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Locating residential on-street electric vehicle charging infrastructure: a practical methodology

Locating residential on-street electric vehicle charging infrastructure: a practical methodology
Locating residential on-street electric vehicle charging infrastructure: a practical methodology
Depending on the method of electricity generation, mass-market penetration of electric vehicles has the potential to reduce emissions of greenhouse gases and air pollutants considerably, and to reduce dependency on fossil fuels. This paper presents a novel methodology for Local Government Authorities (LGAs) to identify suitable locations for the initial provision of residential on-street Plug-in Electric Vehicle (PEV) charging infrastructure in urban areas to help remove barriers to PEV uptake. The methodology is practical for use by LGAs with limited financial resources as it is based on simple Geographic Information System (GIS) analysis of routinely available census and parking data to identify the spatial overlaps between areas where residents are most likely to be PEV users and areas where there is a high reliance on residential on-street parking. The methodology has been implemented in practice to determine a charging infrastructure installation strategy for Southampton, UK, where 128 streets (out of 1,924 in total) were recommended as suitable locations. These streets were reviewed by a group of experts during a workshop and confirmed as suitable locations for the initial installation of residential on-street charge points in the city.
1361-9209
15-27
Grote, Matthew
f29566f9-42a7-498a-9671-8661a4287754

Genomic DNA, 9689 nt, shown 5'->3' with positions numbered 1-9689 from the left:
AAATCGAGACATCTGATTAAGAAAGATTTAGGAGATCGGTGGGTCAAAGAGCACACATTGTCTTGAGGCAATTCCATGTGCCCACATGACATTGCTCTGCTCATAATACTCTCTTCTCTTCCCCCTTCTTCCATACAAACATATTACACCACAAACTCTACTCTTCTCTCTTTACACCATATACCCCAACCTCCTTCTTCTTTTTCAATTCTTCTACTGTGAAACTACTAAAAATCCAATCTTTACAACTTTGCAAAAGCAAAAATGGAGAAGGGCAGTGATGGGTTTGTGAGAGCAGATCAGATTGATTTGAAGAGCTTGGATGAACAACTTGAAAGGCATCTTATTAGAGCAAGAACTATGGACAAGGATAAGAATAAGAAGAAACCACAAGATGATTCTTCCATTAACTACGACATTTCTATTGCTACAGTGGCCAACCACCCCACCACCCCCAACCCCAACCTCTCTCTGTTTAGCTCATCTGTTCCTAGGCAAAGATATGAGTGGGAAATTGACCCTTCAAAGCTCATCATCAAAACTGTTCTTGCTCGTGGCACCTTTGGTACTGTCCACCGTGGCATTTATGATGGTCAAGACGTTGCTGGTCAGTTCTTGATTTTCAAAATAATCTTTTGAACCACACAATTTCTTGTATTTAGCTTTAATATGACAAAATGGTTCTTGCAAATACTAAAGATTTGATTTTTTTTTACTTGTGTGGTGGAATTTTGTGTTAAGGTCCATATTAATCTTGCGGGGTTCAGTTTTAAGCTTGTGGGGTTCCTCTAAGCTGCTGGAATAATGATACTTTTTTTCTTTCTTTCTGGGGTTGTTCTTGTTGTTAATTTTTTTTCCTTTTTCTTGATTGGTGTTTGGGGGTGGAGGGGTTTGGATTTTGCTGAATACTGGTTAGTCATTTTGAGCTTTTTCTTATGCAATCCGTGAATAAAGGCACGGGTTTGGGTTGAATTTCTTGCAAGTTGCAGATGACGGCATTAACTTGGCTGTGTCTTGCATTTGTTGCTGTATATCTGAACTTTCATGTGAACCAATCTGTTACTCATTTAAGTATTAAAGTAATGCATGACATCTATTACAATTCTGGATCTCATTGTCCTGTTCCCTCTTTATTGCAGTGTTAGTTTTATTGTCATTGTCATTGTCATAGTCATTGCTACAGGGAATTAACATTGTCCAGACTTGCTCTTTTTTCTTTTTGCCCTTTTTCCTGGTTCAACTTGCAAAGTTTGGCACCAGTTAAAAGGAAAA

Preston, Jonathan
ef81c42e-c896-4768-92d1-052662037f0b
Cherrett, Thomas
e5929951-e97c-4720-96a8-3e586f2d5f95
Tuck, Neil
ffa045f2-9d39-42be-8946-cce21a146f6b
Grote, Matthew
f29566f9-42a7-498a-9671-8661a4287754
Preston, Jonathan
ef81c42e-c896-4768-92d1-052662037f0b
Cherrett, Thomas
e5929951-e97c-4720-96a8-3e586f2d5f95
Tuck, Neil
ffa045f2-9d39-42be-8946-cce21a146f6b

Grote, Matthew, Preston, Jonathan, Cherrett, Thomas and Tuck, Neil (2019) Locating residential on-street electric vehicle charging infrastructure: a practical methodology. Transportation Research Part D: Transport and Environment, 74, 15-27. (doi:10.1016/j.trd.2019.07.017).

Record type: Article

Abstract

Depending on the method of electricity generation, mass-market penetration of electric vehicles has the potential to reduce emissions of greenhouse gases and air pollutants considerably, and to reduce dependency on fossil fuels. This paper presents a novel methodology for Local Government Authorities (LGAs) to identify suitable locations for the initial provision of residential on-street Plug-in Electric Vehicle (PEV) charging infrastructure in urban areas to help remove barriers to PEV uptake. The methodology is practical for use by LGAs with limited financial resources as it is based on simple Geographic Information System (GIS) analysis of routinely available census and parking data to identify the spatial overlaps between areas where residents are most likely to be PEV users and areas where there is a high reliance on residential on-street parking. The methodology has been implemented in practice to determine a charging infrastructure installation strategy for Southampton, UK, where 128 streets (out of 1,924 in total) were recommended as suitable locations. These streets were reviewed by a group of experts during a workshop and confirmed as suitable locations for the initial installation of residential on-street charge points in the city.

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Locating residential on-street CPs - Accepted Manuscript
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More information

Accepted/In Press date: 18 July 2019
e-pub ahead of print date: 25 July 2019
Published date: September 2019

Identifiers

Local EPrints ID: 432946
URI: http://eprints.soton.ac.uk/id/eprint/432946
ISSN: 1361-9209
PURE UUID: 663f1fd4-c5fc-4db0-bdf4-d631b6d815f9
ORCID for Jonathan Preston: ORCID iD orcid.org/0000-0002-6866-049X

Catalogue record

Date deposited: 01 Aug 2019 16:30
Last modified: 26 Nov 2021 07:13

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Contributors

Author: Matthew Grote
Author: Thomas Cherrett
Author: Neil Tuck

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